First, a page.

Your attic is the first place to look for energy conservation and lower fuel bills. I’ve been in too many attics to count and here’s what I’ve seen:
If your house was built in the early 1970’s or before, chances are your attic has insufficient insulation…But the good news is that insulation is cumulative, you do not have to remove what is there to improve it, just add more.
If there are heating ducts in your attic, chances are the ducts are poorly insulated, if at all. We never wrapped return ducts in the 1970’s, we weren’t negligent; it simply wasn’t required. But ducts do not have to be “wrapped” per se, just pile batt insulation over them.
If you have Christmas decorations and old baby cribs piled on top of the insulation, you have reduced its effectiveness. The R-value is based on full depth of insulation. Eight inch insulation that has been crushed to four inches is worth four inches of insulation.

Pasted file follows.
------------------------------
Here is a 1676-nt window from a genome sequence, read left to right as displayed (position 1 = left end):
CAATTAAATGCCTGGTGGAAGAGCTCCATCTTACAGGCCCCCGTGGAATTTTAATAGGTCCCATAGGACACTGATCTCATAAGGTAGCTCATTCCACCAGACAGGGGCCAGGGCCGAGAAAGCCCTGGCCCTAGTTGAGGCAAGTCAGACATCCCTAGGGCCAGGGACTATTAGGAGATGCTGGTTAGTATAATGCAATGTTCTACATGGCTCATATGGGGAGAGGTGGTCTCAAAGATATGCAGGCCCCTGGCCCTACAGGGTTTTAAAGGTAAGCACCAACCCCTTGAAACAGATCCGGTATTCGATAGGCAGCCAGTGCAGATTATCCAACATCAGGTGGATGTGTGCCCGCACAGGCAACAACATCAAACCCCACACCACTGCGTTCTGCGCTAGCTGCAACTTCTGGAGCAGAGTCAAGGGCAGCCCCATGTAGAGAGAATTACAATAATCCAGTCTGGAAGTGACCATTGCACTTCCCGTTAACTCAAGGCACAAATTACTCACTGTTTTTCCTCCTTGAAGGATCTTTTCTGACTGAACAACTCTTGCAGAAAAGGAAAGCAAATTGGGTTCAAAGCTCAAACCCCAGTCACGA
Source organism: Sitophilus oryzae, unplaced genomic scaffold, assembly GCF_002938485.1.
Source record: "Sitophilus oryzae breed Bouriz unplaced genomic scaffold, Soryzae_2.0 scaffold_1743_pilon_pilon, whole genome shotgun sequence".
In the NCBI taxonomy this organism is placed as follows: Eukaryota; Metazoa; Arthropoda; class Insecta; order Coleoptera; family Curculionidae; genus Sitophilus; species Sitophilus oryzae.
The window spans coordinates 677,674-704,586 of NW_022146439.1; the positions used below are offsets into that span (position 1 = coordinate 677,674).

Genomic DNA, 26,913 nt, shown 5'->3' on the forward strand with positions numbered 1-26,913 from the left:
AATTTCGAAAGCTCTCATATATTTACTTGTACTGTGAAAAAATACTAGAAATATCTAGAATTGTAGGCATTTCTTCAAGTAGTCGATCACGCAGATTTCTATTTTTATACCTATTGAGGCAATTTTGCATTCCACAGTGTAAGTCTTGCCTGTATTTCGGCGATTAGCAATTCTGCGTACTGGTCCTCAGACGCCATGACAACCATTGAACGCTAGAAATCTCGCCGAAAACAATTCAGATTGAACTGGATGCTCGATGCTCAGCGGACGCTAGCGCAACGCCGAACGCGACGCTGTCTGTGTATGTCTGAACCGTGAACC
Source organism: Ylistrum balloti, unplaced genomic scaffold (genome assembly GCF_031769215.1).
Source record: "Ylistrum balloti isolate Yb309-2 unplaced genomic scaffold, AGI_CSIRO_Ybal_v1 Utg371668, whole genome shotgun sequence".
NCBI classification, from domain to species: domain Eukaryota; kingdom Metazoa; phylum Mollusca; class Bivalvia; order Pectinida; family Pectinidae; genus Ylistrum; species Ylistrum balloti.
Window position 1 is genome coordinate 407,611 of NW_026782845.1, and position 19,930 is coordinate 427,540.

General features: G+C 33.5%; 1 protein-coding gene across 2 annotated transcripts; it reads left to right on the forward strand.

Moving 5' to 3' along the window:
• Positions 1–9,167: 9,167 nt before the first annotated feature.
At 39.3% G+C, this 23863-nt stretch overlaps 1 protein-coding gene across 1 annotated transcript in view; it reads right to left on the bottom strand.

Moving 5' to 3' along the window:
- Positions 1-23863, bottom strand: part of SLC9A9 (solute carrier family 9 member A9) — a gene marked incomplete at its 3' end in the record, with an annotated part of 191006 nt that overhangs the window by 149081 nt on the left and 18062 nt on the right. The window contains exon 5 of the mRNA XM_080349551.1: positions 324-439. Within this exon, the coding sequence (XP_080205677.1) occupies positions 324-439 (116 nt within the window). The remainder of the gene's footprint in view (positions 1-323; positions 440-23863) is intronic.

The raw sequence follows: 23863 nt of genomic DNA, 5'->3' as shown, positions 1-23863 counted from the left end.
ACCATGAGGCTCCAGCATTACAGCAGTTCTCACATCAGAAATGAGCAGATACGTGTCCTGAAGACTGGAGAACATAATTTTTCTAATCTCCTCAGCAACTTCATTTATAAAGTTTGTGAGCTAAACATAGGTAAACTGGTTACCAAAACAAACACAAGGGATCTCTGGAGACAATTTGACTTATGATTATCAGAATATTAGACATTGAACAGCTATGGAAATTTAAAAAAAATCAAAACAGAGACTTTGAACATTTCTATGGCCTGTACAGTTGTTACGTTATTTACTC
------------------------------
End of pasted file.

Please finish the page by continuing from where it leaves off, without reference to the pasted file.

If contractors, especially electricians have worked in your attic recently, there’s a good chance the insulation has been displaced. A gap in your insulation envelope can be quite costly because it may give the clod access to the entire stud bay.
If you have a walk up attic, chances are the door at the bottom of the stairs is an uninsulated inside door and not an outside door. I see this happening even now despite modern energy codes. Replace with insulated door, even if it doesn’t match your bedroom doors, Or insulate and weatherstrip it on the back side.
Your whole house fan is leaking tons of heat into the attic. Use high R rigid insulation and duct tape to fashion a cover for it, just don’t forget to remove it in the spring.
Your hatch or pull down stairs are not insulated and the heat is just flowing into your attic. Again, fashion a cover using High R rigid insulation.
Your bath room fans ducts are uninsulated and don’t have dampers. No wonder the bathrooms always seem cold!